Our recommendations in response to this charge are given in the following section. The balance of this report provides the necessary context and detail, dealing successively with Technology (Section 2), Quality (Section 3), and Informatics (Section 4).

1.4 Recommendations

1.4.1 General recommendations

We begin with two recommendations pertinent to many aspects of the Human Genome Project.

"Know thy system". It is important to have a comprehensive, intimate, and detailed understanding of the sequencing process and the uses of genomic data. Gaining such understanding is quite a different exercise from sequencing itself. Answers to questions such as "What are the pacing factors in production sequencing?" (cloning? gel prep? run time?, lane count?, read length?, ...) or "What is the sequence error budget?" or "What quality of sequence is required?" are essential to optimizing the Project's utility and use of resources.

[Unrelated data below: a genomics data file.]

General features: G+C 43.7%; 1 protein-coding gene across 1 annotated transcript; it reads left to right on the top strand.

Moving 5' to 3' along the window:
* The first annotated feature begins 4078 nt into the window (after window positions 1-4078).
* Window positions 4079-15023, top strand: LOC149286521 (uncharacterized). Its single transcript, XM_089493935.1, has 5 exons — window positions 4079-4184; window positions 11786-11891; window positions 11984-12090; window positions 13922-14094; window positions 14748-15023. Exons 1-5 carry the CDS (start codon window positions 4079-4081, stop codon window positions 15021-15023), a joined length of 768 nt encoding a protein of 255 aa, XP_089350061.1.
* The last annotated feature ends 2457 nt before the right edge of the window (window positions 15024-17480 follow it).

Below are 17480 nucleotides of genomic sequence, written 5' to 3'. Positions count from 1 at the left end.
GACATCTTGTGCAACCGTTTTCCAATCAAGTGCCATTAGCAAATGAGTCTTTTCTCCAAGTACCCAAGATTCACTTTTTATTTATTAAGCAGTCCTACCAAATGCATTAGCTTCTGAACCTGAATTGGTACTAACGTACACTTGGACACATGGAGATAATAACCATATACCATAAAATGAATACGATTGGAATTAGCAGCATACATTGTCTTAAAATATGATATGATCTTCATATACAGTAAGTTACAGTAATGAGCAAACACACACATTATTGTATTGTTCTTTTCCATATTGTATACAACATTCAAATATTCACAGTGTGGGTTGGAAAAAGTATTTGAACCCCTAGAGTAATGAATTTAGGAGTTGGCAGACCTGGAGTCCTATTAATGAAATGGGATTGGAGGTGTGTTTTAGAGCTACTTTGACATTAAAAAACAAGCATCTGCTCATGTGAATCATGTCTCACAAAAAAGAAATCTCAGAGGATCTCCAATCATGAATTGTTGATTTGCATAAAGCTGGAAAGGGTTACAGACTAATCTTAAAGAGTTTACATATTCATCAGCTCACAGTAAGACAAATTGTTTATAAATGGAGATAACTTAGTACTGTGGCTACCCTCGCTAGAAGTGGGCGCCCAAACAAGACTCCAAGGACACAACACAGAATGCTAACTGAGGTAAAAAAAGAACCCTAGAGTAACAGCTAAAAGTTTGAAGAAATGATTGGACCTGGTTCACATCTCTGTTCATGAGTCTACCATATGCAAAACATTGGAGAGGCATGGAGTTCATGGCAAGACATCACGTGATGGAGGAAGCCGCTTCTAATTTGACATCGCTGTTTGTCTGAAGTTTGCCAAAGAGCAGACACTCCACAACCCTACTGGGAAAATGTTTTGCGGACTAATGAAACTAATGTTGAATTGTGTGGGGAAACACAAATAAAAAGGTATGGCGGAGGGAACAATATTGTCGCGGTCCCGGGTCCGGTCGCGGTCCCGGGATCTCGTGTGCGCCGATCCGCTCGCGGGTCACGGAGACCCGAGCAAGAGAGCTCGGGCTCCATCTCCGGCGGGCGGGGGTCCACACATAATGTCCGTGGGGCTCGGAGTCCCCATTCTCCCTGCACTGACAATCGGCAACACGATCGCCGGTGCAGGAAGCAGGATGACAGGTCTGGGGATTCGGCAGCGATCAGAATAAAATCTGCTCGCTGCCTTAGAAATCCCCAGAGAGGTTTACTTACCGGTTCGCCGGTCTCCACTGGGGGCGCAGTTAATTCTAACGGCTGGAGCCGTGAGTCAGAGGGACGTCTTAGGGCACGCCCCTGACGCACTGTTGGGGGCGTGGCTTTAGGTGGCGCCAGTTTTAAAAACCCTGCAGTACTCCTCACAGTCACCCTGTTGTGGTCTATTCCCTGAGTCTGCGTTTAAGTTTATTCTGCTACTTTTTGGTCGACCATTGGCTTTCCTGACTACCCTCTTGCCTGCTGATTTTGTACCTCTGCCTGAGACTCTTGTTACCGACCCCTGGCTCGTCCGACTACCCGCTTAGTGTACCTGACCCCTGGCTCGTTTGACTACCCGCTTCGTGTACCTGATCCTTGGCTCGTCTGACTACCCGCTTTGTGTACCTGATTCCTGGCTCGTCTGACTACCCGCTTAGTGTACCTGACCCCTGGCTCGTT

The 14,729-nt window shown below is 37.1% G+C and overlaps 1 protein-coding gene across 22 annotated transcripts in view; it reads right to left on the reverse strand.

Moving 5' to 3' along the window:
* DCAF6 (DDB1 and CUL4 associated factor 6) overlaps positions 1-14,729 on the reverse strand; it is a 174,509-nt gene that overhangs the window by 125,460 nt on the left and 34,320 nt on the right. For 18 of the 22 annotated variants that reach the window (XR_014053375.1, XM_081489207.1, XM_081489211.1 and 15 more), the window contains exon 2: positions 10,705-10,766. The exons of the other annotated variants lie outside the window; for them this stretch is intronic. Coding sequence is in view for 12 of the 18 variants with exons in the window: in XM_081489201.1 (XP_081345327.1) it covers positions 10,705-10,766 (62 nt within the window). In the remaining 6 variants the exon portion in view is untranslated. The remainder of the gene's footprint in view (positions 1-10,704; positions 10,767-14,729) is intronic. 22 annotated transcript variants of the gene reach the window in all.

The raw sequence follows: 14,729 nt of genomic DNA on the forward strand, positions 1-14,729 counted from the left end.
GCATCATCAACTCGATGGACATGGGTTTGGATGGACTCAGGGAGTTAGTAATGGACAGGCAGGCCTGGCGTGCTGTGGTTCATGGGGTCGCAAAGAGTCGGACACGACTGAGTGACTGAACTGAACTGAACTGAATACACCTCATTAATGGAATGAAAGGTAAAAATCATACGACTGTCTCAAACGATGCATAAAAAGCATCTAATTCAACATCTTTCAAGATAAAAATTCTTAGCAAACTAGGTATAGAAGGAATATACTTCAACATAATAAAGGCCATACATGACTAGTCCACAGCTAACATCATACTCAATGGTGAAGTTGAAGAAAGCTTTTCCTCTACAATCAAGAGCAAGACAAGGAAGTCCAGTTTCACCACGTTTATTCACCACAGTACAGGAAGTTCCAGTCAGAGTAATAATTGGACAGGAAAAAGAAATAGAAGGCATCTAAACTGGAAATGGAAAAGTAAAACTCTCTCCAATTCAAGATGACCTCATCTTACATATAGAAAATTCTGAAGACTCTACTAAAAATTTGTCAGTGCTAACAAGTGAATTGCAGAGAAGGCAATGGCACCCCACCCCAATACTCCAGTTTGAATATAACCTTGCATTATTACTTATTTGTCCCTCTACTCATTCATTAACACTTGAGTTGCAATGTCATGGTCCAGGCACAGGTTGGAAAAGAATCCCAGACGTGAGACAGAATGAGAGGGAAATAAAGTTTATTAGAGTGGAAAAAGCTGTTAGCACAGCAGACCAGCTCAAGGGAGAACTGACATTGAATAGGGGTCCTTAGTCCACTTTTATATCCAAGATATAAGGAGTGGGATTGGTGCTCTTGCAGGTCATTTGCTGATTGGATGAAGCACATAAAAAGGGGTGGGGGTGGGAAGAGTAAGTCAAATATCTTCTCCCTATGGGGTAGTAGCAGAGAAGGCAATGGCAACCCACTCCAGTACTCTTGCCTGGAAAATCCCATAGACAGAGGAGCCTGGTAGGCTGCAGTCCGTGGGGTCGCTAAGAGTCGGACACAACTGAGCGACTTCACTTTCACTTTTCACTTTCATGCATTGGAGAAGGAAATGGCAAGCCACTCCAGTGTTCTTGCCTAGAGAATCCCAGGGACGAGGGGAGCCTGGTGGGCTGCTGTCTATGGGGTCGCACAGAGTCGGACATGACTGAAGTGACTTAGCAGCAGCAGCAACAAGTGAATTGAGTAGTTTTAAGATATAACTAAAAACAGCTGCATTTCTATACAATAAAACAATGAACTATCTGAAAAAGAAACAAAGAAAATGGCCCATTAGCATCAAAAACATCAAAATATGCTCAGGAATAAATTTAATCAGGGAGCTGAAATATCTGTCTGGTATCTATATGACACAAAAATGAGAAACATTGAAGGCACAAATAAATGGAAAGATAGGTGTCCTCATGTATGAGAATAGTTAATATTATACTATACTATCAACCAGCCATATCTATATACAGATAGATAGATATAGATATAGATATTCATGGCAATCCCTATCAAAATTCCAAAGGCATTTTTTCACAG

Couple users/providers of technology, sequence, data. The Human Genome Project involves technology development, production sequencing, and sequence utilization. Greater coupling of these three areas can only improve the Project. Technology development should be coordinated with the needs and problems of production sequencing, while sequence generation and informatics tools must address the needs of data users. Promotion of such coupling is an important role for the funding agencies.

1.4.2 Technology recommendations